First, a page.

TIPS FOR DRIVING AFTER DARK
We've found that headlights even in brand-new cars are sometimes uneven or pointed lower than necessary. So it's worth the effort to aim them correctly. If you do it yourself, use the instructions in your owner's manual. And be patient. It may take a few tries before you have them pointed perfectly. Just make sure those newly aimed lights are not blinding oncoming traffic. Even lights that are aimed correctly can cast a dim glow if something is blocking the light, so be sure to clean the road grime from your headlights often. If you have an older car with plastic lens covers, those covers might have yellowed or faded over the years. The best fix is to buy a headlight polish kit to remove the haze so your lights shine through brightly. And check that they produce the same amount of light as they did when new. Aged incandescent bulbs make less light than new ones.
Cars come with dashboard dimmer switches for a reason. With bright dashboard LEDs and large infotainment screens finding their way into vehicles, there are a lot of sources of unnecessary and distracting lighting inside a vehicle that can diminish your vision. Dimming dash lights can remove reflections on the windshield and allow your eyes to better adjust to the darkness ahead, improving nighttime visibility. Other interior lights like map lights can also distract form nighttime driving, often casting light throughout the cabin. Not every car is a culprit when it comes to bright map lights—luxury cars do a good job with directing such lights—but it's best to not use them at all.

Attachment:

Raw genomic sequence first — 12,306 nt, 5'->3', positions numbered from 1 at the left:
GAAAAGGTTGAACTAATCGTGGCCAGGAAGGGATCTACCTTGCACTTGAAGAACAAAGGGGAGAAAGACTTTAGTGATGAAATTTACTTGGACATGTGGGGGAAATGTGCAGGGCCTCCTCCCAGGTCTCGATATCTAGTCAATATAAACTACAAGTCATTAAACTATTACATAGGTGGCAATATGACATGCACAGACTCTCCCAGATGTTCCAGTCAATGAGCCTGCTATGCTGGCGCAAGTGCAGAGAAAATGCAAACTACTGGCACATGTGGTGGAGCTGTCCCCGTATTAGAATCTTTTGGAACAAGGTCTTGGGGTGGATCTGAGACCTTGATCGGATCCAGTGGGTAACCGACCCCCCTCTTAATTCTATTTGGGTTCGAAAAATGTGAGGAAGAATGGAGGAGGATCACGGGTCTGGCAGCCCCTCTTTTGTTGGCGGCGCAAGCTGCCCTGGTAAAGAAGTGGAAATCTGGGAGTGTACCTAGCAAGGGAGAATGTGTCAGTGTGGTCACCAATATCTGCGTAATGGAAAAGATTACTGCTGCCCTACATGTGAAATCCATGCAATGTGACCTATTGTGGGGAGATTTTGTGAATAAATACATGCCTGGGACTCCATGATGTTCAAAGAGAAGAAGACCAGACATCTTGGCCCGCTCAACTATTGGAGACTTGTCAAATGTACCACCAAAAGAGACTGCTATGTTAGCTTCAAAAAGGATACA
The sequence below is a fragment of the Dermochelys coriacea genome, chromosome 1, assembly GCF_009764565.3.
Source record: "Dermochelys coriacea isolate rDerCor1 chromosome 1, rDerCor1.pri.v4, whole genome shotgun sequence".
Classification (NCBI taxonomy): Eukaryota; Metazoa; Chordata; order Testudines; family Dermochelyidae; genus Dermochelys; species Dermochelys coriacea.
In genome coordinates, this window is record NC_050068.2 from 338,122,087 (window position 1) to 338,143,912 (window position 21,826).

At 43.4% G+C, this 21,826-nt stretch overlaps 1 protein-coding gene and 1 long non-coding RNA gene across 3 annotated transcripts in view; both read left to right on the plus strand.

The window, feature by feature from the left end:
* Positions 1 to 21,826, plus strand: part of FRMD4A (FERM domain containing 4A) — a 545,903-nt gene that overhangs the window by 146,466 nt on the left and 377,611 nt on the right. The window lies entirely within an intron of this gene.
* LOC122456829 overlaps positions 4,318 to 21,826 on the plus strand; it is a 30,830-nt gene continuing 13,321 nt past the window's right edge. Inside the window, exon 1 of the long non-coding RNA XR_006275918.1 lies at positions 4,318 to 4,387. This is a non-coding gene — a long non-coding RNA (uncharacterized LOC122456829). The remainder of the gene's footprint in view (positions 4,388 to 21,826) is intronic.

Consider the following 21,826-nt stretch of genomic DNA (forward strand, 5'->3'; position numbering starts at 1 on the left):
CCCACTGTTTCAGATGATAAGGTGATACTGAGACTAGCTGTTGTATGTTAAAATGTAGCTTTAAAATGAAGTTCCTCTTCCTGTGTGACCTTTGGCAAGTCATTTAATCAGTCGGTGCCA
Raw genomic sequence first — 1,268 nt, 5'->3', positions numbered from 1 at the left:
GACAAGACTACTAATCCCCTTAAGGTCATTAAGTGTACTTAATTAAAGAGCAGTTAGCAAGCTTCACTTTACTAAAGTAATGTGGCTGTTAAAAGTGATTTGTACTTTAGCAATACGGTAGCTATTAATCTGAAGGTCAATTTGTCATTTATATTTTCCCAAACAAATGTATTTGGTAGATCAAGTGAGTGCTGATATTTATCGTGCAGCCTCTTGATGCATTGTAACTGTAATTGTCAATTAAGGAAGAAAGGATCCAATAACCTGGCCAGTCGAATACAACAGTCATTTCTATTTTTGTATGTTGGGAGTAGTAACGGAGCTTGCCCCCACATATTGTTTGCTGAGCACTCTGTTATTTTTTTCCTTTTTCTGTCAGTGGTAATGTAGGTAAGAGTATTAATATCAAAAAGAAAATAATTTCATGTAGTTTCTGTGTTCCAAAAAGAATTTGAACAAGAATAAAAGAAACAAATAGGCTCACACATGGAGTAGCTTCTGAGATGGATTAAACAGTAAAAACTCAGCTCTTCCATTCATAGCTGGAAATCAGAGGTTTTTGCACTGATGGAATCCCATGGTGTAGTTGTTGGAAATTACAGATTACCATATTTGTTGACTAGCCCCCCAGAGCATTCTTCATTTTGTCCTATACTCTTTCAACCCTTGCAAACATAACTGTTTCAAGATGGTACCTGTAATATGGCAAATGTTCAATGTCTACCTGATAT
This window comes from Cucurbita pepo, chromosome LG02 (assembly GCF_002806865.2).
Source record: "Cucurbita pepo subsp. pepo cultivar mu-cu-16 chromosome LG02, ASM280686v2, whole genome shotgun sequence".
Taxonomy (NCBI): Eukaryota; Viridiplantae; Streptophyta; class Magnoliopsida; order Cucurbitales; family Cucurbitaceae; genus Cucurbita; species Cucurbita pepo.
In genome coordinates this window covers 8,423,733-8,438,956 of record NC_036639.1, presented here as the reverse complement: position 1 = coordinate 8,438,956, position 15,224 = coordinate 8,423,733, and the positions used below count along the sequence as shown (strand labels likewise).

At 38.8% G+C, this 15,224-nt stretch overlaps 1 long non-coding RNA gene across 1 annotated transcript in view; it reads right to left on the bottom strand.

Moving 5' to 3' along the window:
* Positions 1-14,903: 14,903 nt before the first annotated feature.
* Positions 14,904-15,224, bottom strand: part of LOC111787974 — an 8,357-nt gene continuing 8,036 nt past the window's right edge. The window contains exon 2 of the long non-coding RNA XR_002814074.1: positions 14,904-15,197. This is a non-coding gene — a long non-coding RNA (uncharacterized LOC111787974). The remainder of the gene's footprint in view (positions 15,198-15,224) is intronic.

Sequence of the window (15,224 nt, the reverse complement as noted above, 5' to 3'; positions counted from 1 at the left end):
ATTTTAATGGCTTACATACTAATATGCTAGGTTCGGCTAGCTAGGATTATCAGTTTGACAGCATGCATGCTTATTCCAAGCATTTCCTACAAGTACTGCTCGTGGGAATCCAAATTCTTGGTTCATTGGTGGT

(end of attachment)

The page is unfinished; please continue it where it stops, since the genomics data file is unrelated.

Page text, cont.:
Glasses—prescription or otherwise—add another reflective surface between the driver’s eyes and the road, so choosing the correct glasses to wear is crucial to improved nighttime visibility. The best option? Prescription lenses with anti-reflective coating. This coating stops additional, unnecessary light from reflecting inside your lenses while allowing more light to pass through.
And don’t buy the late-night-TV yellow-tint sunglasses that say they help you see better at night. The Sunglass Association of America says that’s a farce. While companies pushing yellow-tint sunglasses say the added color enhances contrast, they cut down on the amount of light that passes through them, making distinguishing objects and road hazards more difficult, something you don’t want when you’re driving at night.